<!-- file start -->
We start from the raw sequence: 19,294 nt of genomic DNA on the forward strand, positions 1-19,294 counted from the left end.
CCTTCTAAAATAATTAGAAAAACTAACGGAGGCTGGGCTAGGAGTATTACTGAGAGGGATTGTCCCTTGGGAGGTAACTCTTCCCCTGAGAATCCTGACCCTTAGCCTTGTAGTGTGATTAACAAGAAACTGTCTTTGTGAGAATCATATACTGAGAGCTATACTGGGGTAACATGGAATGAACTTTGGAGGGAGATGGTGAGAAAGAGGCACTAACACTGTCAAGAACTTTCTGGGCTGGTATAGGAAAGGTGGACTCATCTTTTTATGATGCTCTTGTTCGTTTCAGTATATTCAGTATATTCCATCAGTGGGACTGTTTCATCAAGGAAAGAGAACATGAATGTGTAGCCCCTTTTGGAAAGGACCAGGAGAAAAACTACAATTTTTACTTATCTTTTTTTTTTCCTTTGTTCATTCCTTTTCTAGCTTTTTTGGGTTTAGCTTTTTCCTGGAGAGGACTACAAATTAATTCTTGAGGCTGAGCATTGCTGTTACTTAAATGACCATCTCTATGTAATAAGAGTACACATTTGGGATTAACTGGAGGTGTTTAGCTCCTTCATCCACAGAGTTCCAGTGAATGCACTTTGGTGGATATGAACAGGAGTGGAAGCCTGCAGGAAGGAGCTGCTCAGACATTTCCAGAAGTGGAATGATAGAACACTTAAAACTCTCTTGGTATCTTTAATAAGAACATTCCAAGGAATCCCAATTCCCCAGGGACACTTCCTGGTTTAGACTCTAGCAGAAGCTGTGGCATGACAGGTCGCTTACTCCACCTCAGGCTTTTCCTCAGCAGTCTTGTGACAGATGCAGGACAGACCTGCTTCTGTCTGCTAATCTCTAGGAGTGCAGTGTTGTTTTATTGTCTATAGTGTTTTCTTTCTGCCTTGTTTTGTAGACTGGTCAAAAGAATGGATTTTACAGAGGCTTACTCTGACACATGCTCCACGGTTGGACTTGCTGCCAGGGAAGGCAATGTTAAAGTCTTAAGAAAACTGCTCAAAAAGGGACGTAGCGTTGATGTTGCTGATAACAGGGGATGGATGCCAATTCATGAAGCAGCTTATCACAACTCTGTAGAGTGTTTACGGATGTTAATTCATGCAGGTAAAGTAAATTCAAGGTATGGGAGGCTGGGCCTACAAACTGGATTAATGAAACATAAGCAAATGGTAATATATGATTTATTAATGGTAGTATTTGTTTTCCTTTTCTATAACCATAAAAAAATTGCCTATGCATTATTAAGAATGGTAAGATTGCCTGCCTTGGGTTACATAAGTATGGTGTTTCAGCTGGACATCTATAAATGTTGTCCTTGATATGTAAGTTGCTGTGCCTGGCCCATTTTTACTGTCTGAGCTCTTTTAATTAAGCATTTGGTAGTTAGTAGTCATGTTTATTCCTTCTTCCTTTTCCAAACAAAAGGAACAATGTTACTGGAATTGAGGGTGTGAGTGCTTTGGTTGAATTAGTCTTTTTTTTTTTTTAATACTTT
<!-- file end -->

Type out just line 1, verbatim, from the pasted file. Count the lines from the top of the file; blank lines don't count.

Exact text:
We start from the raw sequence: 19,294 nt of genomic DNA on the forward strand, positions 1-19,294 counted from the left end.